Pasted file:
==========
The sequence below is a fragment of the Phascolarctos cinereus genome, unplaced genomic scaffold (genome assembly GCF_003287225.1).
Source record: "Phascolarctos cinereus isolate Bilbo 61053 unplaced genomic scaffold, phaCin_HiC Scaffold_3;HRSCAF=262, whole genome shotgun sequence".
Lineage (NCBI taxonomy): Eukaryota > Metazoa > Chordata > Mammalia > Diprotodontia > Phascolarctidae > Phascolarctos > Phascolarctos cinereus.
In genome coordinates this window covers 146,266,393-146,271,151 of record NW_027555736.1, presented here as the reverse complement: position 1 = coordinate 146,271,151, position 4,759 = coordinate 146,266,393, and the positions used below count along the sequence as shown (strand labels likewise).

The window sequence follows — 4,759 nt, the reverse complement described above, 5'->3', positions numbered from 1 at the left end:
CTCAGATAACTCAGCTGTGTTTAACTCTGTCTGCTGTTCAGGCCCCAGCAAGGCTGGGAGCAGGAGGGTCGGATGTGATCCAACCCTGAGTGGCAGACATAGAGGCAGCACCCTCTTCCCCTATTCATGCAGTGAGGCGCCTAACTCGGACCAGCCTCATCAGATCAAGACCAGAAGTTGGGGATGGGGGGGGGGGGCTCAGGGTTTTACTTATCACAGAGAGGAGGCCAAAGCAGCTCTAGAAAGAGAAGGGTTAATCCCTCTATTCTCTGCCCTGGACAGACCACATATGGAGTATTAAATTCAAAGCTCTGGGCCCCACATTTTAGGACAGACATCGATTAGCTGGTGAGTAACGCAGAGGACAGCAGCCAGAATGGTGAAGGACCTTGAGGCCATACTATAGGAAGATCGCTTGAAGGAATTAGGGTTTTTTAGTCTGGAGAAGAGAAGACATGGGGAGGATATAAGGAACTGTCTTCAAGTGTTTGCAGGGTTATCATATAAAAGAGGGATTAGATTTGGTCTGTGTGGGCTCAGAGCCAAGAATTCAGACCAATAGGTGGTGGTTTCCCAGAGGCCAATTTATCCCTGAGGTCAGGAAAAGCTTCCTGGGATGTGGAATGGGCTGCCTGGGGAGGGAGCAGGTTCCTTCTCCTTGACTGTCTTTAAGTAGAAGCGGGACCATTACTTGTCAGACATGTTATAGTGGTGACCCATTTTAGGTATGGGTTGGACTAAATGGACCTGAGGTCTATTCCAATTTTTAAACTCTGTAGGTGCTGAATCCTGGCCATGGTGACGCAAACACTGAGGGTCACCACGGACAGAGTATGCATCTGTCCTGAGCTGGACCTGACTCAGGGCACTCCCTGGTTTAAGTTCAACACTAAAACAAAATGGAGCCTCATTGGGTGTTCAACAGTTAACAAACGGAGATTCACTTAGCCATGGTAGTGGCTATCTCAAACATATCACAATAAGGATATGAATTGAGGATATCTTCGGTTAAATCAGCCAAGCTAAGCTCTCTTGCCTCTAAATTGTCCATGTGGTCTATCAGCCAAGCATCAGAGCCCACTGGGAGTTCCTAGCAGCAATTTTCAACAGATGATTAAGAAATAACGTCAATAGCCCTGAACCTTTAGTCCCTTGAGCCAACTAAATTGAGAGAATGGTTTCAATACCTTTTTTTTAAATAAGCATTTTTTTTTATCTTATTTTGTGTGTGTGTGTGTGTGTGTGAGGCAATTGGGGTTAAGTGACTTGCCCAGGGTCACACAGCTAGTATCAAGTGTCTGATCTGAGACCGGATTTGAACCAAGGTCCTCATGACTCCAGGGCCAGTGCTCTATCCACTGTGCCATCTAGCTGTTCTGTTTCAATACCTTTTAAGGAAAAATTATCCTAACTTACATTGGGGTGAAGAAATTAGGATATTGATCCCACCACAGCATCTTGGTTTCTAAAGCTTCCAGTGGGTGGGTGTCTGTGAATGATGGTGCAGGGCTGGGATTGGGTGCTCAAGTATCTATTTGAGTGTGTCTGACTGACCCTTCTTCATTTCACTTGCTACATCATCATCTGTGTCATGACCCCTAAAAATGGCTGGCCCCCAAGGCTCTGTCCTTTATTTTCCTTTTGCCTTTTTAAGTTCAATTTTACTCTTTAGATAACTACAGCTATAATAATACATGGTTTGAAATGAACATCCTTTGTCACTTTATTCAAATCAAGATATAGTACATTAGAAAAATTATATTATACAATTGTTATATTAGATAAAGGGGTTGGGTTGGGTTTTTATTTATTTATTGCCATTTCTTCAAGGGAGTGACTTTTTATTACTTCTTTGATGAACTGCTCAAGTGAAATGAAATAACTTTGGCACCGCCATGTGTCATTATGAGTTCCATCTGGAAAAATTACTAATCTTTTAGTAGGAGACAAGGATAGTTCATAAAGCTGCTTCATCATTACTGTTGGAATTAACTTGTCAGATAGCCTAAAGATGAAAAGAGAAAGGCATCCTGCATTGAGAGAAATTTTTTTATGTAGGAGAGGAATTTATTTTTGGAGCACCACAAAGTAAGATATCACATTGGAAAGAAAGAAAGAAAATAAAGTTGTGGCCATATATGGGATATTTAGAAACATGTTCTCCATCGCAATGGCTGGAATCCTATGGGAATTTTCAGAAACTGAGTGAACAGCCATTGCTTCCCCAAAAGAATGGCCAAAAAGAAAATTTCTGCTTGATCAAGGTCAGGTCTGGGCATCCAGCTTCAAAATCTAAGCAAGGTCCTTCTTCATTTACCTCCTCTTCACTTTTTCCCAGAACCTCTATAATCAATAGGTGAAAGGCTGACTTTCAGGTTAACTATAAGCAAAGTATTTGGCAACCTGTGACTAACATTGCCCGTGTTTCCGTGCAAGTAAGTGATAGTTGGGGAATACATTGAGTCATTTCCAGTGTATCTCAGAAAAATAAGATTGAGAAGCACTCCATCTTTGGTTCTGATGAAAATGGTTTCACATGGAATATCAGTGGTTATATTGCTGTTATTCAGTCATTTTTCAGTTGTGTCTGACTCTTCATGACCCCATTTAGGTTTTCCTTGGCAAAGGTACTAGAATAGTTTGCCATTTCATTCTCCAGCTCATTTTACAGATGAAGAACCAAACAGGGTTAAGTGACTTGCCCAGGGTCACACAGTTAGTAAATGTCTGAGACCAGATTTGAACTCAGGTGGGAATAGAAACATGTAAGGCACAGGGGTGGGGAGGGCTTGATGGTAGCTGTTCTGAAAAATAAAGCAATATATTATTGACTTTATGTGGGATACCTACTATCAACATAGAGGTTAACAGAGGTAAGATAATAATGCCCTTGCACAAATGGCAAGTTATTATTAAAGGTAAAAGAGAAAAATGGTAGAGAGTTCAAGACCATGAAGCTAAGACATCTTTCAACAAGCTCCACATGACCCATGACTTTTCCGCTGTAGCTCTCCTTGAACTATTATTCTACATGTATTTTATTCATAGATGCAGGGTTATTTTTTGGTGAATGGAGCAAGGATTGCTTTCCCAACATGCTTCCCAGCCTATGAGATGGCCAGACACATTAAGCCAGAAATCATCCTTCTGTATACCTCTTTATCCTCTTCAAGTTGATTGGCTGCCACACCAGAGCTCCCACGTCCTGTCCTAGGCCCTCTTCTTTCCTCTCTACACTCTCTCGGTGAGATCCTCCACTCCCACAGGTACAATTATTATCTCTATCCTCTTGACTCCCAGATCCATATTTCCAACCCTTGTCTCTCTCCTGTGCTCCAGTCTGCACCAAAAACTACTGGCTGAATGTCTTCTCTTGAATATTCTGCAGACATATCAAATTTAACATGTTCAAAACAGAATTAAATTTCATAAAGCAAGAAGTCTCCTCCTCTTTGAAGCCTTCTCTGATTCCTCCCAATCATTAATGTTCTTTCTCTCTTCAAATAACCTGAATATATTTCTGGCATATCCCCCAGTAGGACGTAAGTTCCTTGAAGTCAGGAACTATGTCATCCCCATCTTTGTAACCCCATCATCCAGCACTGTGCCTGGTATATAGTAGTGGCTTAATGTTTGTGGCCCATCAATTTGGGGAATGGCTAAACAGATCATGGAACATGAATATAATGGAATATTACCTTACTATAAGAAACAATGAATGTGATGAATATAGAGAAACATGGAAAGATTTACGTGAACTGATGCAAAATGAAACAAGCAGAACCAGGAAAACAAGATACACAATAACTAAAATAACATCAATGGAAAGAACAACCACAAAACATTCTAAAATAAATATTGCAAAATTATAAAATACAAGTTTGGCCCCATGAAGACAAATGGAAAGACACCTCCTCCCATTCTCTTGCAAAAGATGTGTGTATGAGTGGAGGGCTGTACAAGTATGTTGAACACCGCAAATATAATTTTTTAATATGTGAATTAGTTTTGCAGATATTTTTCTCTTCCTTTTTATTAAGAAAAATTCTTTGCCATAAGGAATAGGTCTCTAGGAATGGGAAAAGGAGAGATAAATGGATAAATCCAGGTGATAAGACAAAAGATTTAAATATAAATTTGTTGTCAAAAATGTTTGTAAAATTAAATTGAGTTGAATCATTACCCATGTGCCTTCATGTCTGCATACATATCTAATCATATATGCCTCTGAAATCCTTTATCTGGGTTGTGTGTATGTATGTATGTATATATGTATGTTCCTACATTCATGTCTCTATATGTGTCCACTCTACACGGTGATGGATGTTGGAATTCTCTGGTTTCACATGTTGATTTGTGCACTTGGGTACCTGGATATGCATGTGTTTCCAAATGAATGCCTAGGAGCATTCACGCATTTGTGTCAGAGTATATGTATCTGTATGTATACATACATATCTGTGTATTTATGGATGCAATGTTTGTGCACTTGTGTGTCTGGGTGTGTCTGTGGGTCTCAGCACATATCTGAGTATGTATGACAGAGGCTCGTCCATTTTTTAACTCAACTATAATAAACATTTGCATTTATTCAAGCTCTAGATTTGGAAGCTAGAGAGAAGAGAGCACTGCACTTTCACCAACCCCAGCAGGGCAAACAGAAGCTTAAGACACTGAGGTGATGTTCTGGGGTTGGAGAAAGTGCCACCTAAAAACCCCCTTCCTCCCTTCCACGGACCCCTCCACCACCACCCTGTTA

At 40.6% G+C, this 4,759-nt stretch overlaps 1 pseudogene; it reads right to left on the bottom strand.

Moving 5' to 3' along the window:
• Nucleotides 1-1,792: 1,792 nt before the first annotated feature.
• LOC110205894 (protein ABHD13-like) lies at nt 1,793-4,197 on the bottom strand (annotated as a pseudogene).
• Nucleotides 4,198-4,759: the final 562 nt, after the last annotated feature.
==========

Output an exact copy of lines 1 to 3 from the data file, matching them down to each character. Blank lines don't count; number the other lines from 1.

The sequence below is a fragment of the Phascolarctos cinereus genome, unplaced genomic scaffold (genome assembly GCF_003287225.1).
Source record: "Phascolarctos cinereus isolate Bilbo 61053 unplaced genomic scaffold, phaCin_HiC Scaffold_3;HRSCAF=262, whole genome shotgun sequence".
Lineage (NCBI taxonomy): Eukaryota > Metazoa > Chordata > Mammalia > Diprotodontia > Phascolarctidae > Phascolarctos > Phascolarctos cinereus.